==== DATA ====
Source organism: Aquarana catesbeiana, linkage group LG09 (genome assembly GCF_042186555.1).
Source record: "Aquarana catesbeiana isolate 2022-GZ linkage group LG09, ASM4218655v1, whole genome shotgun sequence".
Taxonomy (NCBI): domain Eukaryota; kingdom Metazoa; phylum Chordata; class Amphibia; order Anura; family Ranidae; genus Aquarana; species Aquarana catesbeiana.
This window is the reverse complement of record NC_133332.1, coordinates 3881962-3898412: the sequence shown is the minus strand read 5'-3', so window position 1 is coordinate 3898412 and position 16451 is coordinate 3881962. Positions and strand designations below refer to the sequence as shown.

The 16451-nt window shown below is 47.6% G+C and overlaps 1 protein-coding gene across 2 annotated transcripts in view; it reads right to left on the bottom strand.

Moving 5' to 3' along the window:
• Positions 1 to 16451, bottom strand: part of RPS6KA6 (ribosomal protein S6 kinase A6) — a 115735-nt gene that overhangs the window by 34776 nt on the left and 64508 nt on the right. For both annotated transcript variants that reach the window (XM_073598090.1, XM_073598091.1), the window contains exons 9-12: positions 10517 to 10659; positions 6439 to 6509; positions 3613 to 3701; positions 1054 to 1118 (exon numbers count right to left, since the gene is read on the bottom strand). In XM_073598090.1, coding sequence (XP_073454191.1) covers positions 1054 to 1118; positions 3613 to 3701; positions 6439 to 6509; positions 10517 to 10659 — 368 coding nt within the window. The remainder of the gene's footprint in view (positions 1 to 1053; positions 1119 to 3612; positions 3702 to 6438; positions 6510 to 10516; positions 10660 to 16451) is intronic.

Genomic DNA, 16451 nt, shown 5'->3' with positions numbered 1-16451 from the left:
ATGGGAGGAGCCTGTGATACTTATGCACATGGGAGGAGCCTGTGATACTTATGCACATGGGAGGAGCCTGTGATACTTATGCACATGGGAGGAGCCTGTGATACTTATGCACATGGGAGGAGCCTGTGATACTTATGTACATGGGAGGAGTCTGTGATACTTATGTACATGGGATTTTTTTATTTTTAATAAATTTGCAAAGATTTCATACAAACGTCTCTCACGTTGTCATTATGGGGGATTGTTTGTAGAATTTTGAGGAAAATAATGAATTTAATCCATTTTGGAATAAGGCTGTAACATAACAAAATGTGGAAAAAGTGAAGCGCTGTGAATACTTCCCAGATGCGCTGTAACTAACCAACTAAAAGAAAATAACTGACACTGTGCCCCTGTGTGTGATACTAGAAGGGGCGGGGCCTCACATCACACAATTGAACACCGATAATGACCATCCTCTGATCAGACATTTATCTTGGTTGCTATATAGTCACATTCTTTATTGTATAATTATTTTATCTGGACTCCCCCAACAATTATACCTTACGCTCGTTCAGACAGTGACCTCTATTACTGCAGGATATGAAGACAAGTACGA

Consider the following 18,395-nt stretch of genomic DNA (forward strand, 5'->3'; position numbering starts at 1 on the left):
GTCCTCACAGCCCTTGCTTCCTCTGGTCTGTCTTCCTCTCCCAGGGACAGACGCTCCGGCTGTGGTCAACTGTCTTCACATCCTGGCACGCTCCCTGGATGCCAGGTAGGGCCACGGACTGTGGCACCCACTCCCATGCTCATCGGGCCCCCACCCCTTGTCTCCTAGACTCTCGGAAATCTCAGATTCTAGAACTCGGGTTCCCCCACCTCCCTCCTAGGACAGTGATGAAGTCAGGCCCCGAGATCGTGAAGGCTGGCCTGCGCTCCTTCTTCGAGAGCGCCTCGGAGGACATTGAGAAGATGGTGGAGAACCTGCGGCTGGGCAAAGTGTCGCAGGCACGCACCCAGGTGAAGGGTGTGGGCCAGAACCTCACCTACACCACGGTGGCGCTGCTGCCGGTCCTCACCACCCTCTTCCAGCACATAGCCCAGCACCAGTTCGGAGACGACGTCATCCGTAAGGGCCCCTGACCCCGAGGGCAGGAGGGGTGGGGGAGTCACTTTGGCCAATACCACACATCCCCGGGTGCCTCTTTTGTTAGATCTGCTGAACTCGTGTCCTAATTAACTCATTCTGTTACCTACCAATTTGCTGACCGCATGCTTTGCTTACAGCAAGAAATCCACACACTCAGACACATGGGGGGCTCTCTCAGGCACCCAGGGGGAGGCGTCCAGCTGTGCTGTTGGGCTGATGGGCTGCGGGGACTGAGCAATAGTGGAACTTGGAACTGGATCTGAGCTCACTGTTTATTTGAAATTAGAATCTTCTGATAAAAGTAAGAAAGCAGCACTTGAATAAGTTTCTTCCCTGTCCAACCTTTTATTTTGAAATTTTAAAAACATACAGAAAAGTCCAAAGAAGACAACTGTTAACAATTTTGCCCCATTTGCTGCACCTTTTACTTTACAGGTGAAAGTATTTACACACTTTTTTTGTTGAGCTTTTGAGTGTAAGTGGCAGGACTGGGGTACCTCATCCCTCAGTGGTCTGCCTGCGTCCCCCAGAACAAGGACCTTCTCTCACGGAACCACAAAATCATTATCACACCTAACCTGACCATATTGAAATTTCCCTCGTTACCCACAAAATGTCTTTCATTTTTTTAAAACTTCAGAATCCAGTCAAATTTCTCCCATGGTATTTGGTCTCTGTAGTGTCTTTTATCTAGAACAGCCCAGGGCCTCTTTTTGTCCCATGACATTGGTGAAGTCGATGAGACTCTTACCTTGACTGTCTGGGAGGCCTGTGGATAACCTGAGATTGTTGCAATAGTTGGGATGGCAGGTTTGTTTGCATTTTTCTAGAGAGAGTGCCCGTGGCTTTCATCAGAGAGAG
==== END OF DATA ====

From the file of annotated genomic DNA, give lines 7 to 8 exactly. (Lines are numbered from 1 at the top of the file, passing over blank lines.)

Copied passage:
• Positions 1 to 16451, bottom strand: part of RPS6KA6 (ribosomal protein S6 kinase A6) — a 115735-nt gene that overhangs the window by 34776 nt on the left and 64508 nt on the right. For both annotated transcript variants that reach the window (XM_073598090.1, XM_073598091.1), the window contains exons 9-12: positions 10517 to 10659; positions 6439 to 6509; positions 3613 to 3701; positions 1054 to 1118 (exon numbers count right to left, since the gene is read on the bottom strand). In XM_073598090.1, coding sequence (XP_073454191.1) covers positions 1054 to 1118; positions 3613 to 3701; positions 6439 to 6509; positions 10517 to 10659 — 368 coding nt within the window. The remainder of the gene's footprint in view (positions 1 to 1053; positions 1119 to 3612; positions 3702 to 6438; positions 6510 to 10516; positions 10660 to 16451) is intronic.

Genomic DNA, 16451 nt, shown 5'->3' with positions numbered 1-16451 from the left: